Witbrock, Michael


D2KE: From Distance to Kernel and Embedding

arXiv.org Machine Learning

For many machine learning problem settings, particularly with structured inputs such as sequences or sets of objects, a distance measure between inputs can be specified more naturally than a feature representation. However, most standard machine models are designed for inputs with a vector feature representation. In this work, we consider the estimation of a function $f:\mathcal{X} \rightarrow \R$ based solely on a dissimilarity measure $d:\mathcal{X}\times\mathcal{X} \rightarrow \R$ between inputs. In particular, we propose a general framework to derive a family of \emph{positive definite kernels} from a given dissimilarity measure, which subsumes the widely-used \emph{representative-set method} as a special case, and relates to the well-known \emph{distance substitution kernel} in a limiting case. We show that functions in the corresponding Reproducing Kernel Hilbert Space (RKHS) are Lipschitz-continuous w.r.t. the given distance metric. We provide a tractable algorithm to estimate a function from this RKHS, and show that it enjoys better generalizability than Nearest-Neighbor estimates. Our approach draws from the literature of Random Features, but instead of deriving feature maps from an existing kernel, we construct novel kernels from a random feature map, that we specify given the distance measure. We conduct classification experiments with such disparate domains as strings, time series, and sets of vectors, where our proposed framework compares favorably to existing distance-based learning methods such as $k$-nearest-neighbors, distance-substitution kernels, pseudo-Euclidean embedding, and the representative-set method.


Reports of the 2016 AAAI Workshop Program

AI Magazine

The Workshop Program of the Association for the Advancement of Artificial Intelligence's Thirtieth AAAI Conference on Artificial Intelligence (AAAI-16) was held at the beginning of the conference, February 12-13, 2016. Workshop participants met and discussed issues with a selected focus -- providing an informal setting for active exchange among researchers, developers and users on topics of current interest. To foster interaction and exchange of ideas, the workshops were kept small, with 25-65 participants. Attendance was sometimes limited to active participants only, but most workshops also allowed general registration by other interested individuals.


Reports of the 2016 AAAI Workshop Program

AI Magazine

The Workshop Program of the Association for the Advancement of Artificial Intelligence’s Thirtieth AAAI Conference on Artificial Intelligence (AAAI-16) was held at the beginning of the conference, February 12-13, 2016. Workshop participants met and discussed issues with a selected focus — providing an informal setting for active exchange among researchers, developers and users on topics of current interest. To foster interaction and exchange of ideas, the workshops were kept small, with 25-65 participants. Attendance was sometimes limited to active participants only, but most workshops also allowed general registration by other interested individuals. The AAAI-16 Workshops were an excellent forum for exploring emerging approaches and task areas, for bridging the gaps between AI and other fields or between subfields of AI, for elucidating the results of exploratory research, or for critiquing existing approaches. The fifteen workshops held at AAAI-16 were Artificial Intelligence Applied to Assistive Technologies and Smart Environments (WS-16-01), AI, Ethics, and Society (WS-16-02), Artificial Intelligence for Cyber Security (WS-16-03), Artificial Intelligence for Smart Grids and Smart Buildings (WS-16-04), Beyond NP (WS-16-05), Computer Poker and Imperfect Information Games (WS-16-06), Declarative Learning Based Programming (WS-16-07), Expanding the Boundaries of Health Informatics Using AI (WS-16-08), Incentives and Trust in Electronic Communities (WS-16-09), Knowledge Extraction from Text (WS-16-10), Multiagent Interaction without Prior Coordination (WS-16-11), Planning for Hybrid Systems (WS-16-12), Scholarly Big Data: AI Perspectives, Challenges, and Ideas (WS-16-13), Symbiotic Cognitive Systems (WS-16-14), and World Wide Web and Population Health Intelligence (WS-16-15).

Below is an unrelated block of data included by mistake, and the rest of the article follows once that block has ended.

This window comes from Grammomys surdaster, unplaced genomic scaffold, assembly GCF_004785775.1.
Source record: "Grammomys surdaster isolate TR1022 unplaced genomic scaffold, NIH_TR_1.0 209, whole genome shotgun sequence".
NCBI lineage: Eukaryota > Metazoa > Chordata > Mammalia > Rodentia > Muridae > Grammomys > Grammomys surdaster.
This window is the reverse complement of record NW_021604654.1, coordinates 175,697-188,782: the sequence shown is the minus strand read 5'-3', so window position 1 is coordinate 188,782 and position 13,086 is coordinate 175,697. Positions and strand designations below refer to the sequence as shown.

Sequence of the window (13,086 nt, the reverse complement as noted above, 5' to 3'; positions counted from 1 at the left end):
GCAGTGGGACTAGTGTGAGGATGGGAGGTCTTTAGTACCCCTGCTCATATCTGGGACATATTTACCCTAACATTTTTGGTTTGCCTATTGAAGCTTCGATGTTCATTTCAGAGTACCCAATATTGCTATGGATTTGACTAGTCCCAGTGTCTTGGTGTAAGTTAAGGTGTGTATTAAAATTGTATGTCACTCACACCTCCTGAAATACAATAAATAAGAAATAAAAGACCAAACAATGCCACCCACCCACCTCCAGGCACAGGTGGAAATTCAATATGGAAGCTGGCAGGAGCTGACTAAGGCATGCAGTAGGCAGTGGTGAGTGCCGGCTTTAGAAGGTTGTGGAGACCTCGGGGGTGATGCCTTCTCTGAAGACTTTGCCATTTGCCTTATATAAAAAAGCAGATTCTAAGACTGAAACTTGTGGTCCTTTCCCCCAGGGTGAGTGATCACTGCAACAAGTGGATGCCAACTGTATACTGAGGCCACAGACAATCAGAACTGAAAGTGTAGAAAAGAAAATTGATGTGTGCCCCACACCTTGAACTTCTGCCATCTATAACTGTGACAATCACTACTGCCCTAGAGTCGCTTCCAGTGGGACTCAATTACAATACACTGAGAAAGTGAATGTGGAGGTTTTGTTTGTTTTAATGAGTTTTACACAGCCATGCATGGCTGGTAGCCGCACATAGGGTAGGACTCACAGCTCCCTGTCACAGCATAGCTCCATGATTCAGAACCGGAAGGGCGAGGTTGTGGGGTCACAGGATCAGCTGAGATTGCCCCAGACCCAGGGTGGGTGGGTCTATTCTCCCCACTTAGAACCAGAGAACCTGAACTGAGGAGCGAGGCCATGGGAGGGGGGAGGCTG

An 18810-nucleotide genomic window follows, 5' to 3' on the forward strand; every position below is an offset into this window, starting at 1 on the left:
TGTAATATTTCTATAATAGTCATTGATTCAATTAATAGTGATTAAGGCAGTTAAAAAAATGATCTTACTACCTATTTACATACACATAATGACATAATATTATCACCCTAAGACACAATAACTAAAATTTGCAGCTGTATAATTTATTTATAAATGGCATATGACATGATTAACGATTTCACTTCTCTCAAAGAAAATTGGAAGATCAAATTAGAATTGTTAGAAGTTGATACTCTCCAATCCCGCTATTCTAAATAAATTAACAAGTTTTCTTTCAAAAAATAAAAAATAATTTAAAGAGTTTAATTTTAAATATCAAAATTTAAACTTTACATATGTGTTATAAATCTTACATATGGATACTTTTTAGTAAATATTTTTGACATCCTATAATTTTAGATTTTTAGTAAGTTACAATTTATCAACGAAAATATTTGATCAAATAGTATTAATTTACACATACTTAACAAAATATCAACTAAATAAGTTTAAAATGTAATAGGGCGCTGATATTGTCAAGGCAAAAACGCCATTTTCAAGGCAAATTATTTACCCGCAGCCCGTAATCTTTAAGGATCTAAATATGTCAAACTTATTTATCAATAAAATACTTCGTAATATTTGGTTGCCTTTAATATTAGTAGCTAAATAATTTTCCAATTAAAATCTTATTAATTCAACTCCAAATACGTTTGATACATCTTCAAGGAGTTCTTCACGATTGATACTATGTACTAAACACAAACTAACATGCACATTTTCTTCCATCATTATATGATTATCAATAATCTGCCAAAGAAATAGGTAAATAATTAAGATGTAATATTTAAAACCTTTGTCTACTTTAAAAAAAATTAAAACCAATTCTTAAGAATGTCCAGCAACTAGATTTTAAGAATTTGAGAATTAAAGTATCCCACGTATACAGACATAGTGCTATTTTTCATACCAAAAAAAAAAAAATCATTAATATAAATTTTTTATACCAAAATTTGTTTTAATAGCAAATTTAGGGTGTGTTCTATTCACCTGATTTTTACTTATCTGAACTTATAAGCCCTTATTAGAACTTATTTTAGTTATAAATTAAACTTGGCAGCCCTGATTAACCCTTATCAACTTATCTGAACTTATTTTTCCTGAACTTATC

Cyc and the Big C: Reading that Produces and Uses Hypotheses about Complex Molecular Biology Mechanisms

AAAI Conferences

Systems biology, the study of the intricate, ramified, com-plex and interacting mechanisms underlying life, often proves too complex for unaided human understanding, even by groups of people working together. This difficulty is ex-acerbated by the high volume of publications in molecular biology. The Big C (‘C’ for Cyc) is a system designed to (semi-)automatically acquire, integrate, and use complex mechanism models, specifically related to cancer biology, via automated reading and a hyper-detailed refinement pro-cess resting on Cyc’s logical representations and powerful inference mechanisms. We aim to assist cancer research and treatment by achieving elements of biologist-level reason-ing, but with the scale and attention to detail that only com-puter implementations can provide.


Harnessing Cyc to Answer Clinical Researchers' Ad Hoc Queries

AI Magazine

By extending Cyc's ontology and KB approximately 2%, Cycorp and Cleveland Clinic Foundation (CCF) have built a system to answer clinical researchers' ad hoc queries. But, surprisingly often, after applying various constraints (medical domain knowledge, common sense, discourse pragmatics, syntax), there is only one single way to fit those fragments together, one semantically meaningful formal query P. The system, SRA (for Semantic Research Assistant), dispatches a series of database calls and then combines, logically and arithmetically, their results into answers to P. Seeing the first few answers stream back, the user may realize that they need to abort, modify, and re-ask their query. Besides real-time ad hoc query-answering, queries can be bundled and persist over time. Until full articulation/answering of precise, analytical queries becomes as straight-forward and ubiquitous as text search, even partial understanding of a query empowers semantic search over semi-structured data (ontology-tagged text), avoiding many of the false positives and false negatives that standard text searching suffers from.